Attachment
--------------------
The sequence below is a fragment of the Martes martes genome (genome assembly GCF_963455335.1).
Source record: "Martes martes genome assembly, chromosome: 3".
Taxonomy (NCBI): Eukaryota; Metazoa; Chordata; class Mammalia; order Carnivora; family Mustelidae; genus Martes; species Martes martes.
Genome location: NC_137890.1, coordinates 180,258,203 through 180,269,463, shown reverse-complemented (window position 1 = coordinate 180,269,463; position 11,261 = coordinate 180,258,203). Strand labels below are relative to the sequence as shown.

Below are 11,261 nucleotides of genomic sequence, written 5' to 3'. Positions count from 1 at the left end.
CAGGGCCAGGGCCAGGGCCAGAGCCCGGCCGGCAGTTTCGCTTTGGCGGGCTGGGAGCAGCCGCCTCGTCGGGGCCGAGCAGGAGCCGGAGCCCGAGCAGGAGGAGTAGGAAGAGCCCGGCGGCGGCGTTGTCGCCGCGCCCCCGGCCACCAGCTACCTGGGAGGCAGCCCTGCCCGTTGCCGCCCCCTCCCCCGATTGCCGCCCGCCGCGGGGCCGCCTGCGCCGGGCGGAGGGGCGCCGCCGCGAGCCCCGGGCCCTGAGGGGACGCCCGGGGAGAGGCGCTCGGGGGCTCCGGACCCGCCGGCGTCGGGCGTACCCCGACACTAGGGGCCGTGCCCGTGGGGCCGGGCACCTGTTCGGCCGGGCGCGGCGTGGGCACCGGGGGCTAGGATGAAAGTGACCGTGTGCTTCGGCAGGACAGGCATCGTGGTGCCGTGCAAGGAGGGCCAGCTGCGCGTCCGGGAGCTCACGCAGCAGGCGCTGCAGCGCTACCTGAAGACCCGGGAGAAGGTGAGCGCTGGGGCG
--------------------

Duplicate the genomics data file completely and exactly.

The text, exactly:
The sequence below is a fragment of the Martes martes genome (genome assembly GCF_963455335.1).
Source record: "Martes martes genome assembly, chromosome: 3".
Taxonomy (NCBI): Eukaryota; Metazoa; Chordata; class Mammalia; order Carnivora; family Mustelidae; genus Martes; species Martes martes.
Genome location: NC_137890.1, coordinates 180,258,203 through 180,269,463, shown reverse-complemented (window position 1 = coordinate 180,269,463; position 11,261 = coordinate 180,258,203). Strand labels below are relative to the sequence as shown.

Below are 11,261 nucleotides of genomic sequence, written 5' to 3'. Positions count from 1 at the left end.
CAGGGCCAGGGCCAGGGCCAGAGCCCGGCCGGCAGTTTCGCTTTGGCGGGCTGGGAGCAGCCGCCTCGTCGGGGCCGAGCAGGAGCCGGAGCCCGAGCAGGAGGAGTAGGAAGAGCCCGGCGGCGGCGTTGTCGCCGCGCCCCCGGCCACCAGCTACCTGGGAGGCAGCCCTGCCCGTTGCCGCCCCCTCCCCCGATTGCCGCCCGCCGCGGGGCCGCCTGCGCCGGGCGGAGGGGCGCCGCCGCGAGCCCCGGGCCCTGAGGGGACGCCCGGGGAGAGGCGCTCGGGGGCTCCGGACCCGCCGGCGTCGGGCGTACCCCGACACTAGGGGCCGTGCCCGTGGGGCCGGGCACCTGTTCGGCCGGGCGCGGCGTGGGCACCGGGGGCTAGGATGAAAGTGACCGTGTGCTTCGGCAGGACAGGCATCGTGGTGCCGTGCAAGGAGGGCCAGCTGCGCGTCCGGGAGCTCACGCAGCAGGCGCTGCAGCGCTACCTGAAGACCCGGGAGAAGGTGAGCGCTGGGGCG